Tag Archives: diversity

What’s Your Angle? SOLC 2019 Day 21

When was the last time you used a protractor?  Drawn a circle?  Measured an angle? We spent time earlier this week doing all of those things in my classroom.  There’s nothing like a new tool to pique students interest…and the protractor did just that.  Students were fascinated that protractors also have rulers on them, they couldn’t wait to experiment with them!

We used those protractors to draw a half circle on the fold and then open the full 360 degrees of circle.  Each student then had to measure an angle–one randomly assigned–and cut that angle out of the circle.  The cut out angle became the mouth of an “angle fish,” the piece removed became the caudal fin.  Some designing soon resulted in a whole school of individual angle fish!

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Why bother with angles and protractors?  Simply for a cute crafts project?  You probably know me better than that.  My students are just beginning to pay attention to angles, to recognize those perfect square corners that measure 90 degree.  To understand that triangles exist that are not perfectly equilateral, with equal angles as well.  They are starting to understand that attributes can categorize without diminishing the diversity of possibilities within those categories.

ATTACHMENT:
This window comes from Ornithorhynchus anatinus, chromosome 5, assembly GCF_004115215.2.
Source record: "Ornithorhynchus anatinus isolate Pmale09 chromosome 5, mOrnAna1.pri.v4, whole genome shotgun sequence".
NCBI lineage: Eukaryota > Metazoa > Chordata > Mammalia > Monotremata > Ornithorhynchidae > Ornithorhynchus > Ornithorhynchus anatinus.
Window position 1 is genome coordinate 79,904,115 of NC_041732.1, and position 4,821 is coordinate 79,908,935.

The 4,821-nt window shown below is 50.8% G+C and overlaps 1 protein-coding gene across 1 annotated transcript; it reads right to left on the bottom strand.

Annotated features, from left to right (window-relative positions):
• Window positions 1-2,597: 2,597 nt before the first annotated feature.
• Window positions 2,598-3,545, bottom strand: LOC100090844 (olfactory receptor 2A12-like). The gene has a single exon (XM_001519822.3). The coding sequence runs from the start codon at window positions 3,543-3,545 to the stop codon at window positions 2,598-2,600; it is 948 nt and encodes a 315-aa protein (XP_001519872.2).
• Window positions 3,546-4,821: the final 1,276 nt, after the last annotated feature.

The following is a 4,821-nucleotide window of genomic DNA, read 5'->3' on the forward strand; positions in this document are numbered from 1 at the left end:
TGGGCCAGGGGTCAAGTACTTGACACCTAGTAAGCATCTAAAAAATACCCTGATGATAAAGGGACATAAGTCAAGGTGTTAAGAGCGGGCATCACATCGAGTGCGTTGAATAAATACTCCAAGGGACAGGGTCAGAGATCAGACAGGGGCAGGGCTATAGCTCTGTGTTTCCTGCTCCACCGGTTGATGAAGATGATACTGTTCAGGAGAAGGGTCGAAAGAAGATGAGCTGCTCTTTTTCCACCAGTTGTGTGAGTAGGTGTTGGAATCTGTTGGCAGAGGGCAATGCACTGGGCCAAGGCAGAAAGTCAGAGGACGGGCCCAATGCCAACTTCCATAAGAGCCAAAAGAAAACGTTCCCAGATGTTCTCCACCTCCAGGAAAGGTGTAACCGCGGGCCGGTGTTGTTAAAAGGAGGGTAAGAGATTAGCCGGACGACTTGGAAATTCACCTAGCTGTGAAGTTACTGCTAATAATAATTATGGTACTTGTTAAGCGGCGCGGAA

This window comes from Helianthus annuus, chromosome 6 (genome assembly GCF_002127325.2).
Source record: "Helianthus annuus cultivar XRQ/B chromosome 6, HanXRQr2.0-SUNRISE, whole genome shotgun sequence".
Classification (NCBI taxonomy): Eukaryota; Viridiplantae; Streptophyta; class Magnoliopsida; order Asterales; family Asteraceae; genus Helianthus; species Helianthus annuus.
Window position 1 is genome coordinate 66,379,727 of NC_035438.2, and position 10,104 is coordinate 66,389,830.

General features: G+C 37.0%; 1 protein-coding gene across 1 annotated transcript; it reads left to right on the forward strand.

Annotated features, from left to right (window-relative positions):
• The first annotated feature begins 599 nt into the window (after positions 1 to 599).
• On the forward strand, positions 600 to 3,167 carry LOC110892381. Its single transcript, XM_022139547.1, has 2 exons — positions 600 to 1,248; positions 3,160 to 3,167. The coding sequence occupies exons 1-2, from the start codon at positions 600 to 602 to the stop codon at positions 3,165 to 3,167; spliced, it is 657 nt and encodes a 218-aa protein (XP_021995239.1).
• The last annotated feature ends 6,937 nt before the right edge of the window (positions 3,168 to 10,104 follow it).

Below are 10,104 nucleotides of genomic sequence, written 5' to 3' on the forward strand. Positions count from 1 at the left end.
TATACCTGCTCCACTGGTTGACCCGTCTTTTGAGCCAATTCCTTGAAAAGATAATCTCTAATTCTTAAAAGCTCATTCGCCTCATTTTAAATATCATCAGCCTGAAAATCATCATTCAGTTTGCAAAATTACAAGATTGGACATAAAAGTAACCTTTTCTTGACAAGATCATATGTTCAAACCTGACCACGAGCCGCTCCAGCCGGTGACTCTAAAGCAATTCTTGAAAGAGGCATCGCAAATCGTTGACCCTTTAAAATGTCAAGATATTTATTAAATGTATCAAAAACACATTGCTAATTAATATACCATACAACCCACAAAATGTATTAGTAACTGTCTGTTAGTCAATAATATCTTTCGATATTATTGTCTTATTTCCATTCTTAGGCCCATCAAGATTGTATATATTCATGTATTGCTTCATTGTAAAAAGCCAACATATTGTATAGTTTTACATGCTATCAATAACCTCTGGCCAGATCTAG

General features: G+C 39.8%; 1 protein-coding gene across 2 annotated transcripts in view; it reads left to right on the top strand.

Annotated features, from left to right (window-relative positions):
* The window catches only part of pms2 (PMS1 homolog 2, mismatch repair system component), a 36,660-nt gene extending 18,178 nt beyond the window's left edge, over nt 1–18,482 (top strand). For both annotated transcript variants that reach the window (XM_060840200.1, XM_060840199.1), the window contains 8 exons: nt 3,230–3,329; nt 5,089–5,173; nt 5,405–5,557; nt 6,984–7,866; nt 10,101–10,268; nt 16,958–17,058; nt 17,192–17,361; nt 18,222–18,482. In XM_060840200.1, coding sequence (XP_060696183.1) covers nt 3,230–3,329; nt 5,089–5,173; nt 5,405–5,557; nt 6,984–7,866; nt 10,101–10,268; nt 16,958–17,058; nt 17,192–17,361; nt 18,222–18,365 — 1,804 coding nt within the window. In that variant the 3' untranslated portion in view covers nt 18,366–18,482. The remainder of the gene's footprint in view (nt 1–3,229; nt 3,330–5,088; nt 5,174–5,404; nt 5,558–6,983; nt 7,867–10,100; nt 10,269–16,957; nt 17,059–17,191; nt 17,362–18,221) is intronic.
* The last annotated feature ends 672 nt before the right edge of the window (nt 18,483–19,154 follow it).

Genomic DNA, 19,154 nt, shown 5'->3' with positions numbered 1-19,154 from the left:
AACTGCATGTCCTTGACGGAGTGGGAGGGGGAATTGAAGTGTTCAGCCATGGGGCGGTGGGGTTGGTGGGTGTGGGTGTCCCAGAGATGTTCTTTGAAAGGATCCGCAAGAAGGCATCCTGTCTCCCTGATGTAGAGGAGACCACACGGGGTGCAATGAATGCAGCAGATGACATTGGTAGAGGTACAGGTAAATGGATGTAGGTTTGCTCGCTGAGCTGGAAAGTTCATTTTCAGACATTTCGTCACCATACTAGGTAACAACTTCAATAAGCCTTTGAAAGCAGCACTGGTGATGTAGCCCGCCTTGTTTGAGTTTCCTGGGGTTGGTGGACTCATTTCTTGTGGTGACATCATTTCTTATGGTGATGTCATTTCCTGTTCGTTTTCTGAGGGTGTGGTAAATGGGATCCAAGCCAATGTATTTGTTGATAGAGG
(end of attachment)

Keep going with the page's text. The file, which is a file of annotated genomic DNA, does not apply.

I hope geometry lessons can teach ideas that transfer far beyond polygons, sides, and angles.  I want my students to recognize that each of us brings our experiences, genetics, family backgrounds, and opinions to who we are.  That they will learn to see diversity and difference as opportunities to enrich their own experiences, to add value to our world, to push beyond their own status quo.  That they will step outside the comfort zone of sameness, and consider the view from another perspective.

I’m pretty sure my students understand the categories of acute, right, and obtuse angles…the rest will continue to be a work in progress.  After all, I’m still working out my angles too.

 

One Word from Sophia, it’s Destiny!

Sometimes you know at first sight that you were destined to meet.  That happened to me today.

The SDAWP Summer Institute (SI) is in full swing, which means my head is full and my schedule is packed.  There is lots of reading and writing and thinking and talking going on…and I love it. Today at lunch I had a few minutes to myself, so I headed off to the coffee shop to treat myself to a latte. When I walked in and saw that there was no line, I immediately thought–jackpot!  I can take a few minutes and walk through the bookstore, just to look.